Understanding Helmets

By | 22 October, 2012
Cycle Helmet

The wearing (or not wearing) of cycling helmets is certainly a very emotive issue.  And at the end of the day, it has to be a matter of personal choice about whether your do or not, unless that is you live somewhere where the law compels you.

Many helmet advocates will tell you that you are risking severe head injury if you don’t wear a helmet.  Unfortunately there’s little empirical evidence to either back or refute this claim.  Helmet use studies, where they exist, seem to be very limited and/or biased.  But nonetheless, it’s definitely a good idea to learn as much as you can about bike helmets, so that you can make an informed decision for yourself.

Safety Standards

All bike helmets on sale in the shops have to adhere to certain safety standards.  This ensures that they all give a minimum level of protection.  Some more expensive models may offer a greater level of protection than that dictated by the standards, but equally you may just be paying a premium for the style/design elements of the helmet, and there’s no way to know either way.  There’s no scale or standard to let you compare the protection given by different helmet models.

The safety standards dictate that cycle helmets need to withstand an impact equivalent to an average weight rider travelling at a speed of 20kmph (12mph) falling onto a stationary kerb shaped object from a height of 1 metre.

Therefore, if you’re cycling along at a moderate speed and hit a pot-hole and fall off your bike, and no other vehicle is involved, then the helmet would protect your head.  However, if you’re involved in anything more serious than this, then the helmet may offer little protection at all – as the force of impact is much greater.

If you come in contact with a moving car going at 50kmph (30mph) then the helmet will only reduce the energy of the impact to the equivalent of 45kmph or 27.5mph.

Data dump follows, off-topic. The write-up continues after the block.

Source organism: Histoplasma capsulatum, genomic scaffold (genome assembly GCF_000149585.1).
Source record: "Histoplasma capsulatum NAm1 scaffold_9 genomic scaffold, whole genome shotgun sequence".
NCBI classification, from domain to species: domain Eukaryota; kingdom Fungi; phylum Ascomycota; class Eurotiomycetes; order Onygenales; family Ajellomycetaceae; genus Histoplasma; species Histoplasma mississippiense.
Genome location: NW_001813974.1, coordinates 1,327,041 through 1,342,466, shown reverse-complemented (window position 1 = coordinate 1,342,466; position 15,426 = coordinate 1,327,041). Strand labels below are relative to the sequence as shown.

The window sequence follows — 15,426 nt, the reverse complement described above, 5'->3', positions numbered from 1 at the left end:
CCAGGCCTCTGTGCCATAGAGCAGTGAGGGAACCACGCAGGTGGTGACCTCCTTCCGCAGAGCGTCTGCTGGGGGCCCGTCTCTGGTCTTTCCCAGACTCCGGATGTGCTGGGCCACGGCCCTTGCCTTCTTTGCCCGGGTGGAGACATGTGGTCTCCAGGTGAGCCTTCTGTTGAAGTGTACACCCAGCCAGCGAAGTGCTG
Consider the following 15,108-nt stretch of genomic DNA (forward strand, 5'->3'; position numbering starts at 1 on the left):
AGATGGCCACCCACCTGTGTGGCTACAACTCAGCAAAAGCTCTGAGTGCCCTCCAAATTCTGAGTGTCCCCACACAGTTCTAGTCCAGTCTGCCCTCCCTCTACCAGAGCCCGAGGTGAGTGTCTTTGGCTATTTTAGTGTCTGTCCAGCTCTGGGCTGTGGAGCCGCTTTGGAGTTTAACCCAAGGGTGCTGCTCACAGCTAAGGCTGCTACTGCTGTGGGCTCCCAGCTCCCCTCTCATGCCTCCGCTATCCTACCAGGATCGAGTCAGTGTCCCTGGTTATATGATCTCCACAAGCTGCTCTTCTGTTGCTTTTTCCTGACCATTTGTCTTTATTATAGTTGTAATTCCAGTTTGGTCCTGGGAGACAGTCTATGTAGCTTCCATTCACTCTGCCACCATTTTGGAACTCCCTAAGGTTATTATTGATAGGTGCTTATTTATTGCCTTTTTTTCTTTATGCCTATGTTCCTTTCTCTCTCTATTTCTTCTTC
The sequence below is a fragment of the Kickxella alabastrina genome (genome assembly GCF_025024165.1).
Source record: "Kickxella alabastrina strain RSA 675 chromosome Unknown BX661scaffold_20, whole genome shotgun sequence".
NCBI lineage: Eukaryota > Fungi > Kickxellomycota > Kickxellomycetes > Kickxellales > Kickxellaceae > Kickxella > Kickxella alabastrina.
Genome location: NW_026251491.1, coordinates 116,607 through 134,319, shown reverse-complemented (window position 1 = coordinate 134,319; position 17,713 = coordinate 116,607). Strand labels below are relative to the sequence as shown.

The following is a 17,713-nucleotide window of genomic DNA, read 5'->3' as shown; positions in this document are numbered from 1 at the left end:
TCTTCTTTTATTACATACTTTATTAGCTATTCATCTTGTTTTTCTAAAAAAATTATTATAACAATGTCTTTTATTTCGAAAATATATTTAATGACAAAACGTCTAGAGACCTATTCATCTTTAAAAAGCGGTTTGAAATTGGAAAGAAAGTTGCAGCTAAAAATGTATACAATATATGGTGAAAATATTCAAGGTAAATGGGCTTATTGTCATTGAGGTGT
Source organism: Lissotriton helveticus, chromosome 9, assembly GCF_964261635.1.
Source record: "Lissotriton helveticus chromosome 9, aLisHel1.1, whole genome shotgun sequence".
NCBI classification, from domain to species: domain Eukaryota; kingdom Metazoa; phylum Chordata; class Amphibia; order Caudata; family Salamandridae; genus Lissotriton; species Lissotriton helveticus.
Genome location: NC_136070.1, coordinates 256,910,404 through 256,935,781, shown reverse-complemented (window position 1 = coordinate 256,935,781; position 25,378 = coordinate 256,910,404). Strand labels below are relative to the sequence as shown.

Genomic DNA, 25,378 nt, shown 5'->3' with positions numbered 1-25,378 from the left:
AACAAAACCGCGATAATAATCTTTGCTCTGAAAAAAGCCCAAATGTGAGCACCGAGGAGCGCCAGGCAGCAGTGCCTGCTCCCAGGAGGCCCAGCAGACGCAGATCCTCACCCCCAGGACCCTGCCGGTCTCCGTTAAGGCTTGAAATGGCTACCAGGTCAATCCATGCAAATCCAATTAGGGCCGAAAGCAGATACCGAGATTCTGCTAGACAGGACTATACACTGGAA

Helmet Fit

It is important that a helmet should fit the cyclist correctly; otherwise the effectiveness is lost.  The helmet needs to be the of the correct size, and be placed horizontally on the top of the head, and adjusted with the straps provided to give a snug fit.

Graphic explaining how to position and fit a bike helmet correctly

Correct Helmet Positioning

If you wear the wrong sized helmet, or have it placed on the back of your head, or if you have loose straps, then you lose some of the benefit.

False Sense of Security

Studies have shown that both adults and children tend to take more risks when they cycle wearing a helmet.  They ride at faster speeds, and take more risks in traffic.

Motorists seem to take a similar view, and give cyclists wearing a helmet less clearance then those without – reducing the average passing distance from 1.3 to 1.2 metres.  And so it’s important to remember that wearing a helmet does not make you invincible against traffic.

Compulsion

It’s a sad fact that, when laws are passed to force people to wear helmets, rates of cycling declines.  The laws are passed in order to try and protect cyclists, but end up making it more dangerous for the cyclists that remain, and also lower the general health of the people.

It’s generally acknowledged that the more cyclists you have on the road, the safer they are.  With more bikes on the roads, governments provide more cycling facilities, and motorists are more used to seeing and responding to bikes.  Conversely, if you reduce the number of cyclists, then it becomes more dangerous.

The removal of cyclists off our streets also reduces the health of the nation.  The health benefits of riding a bike far outweigh the small additional risk that riding brings.

Image

In a society where we look to encourage more cyclists onto the road, it doesn’t help if we portray riding as dangerous.  Encouraging people to wear helmets and high-visibility clothing makes cycling look risky, which puts people off, when in actual fact it’s no more dangerous than being a pedestrian – and we don’t ask them to wear a helmet!

The example always quoted by cycling advocates of where we should be heading is Copenhagen.  In this city almost half of all people commute to work by bike.  It has one of the best safety records for cyclists, and almost nobody wears a helmet.

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Author: Richard Bloomfield

Richard is the founder of Dublin Bike Blog. He commutes to work every day by bike, come rain or shine, on his Dutch city bike. You can read more from Richard on his blog richardbloomfield.ie.

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  1. Pingback: Understanding Cycling and the Law in Ireland White River Wheelers

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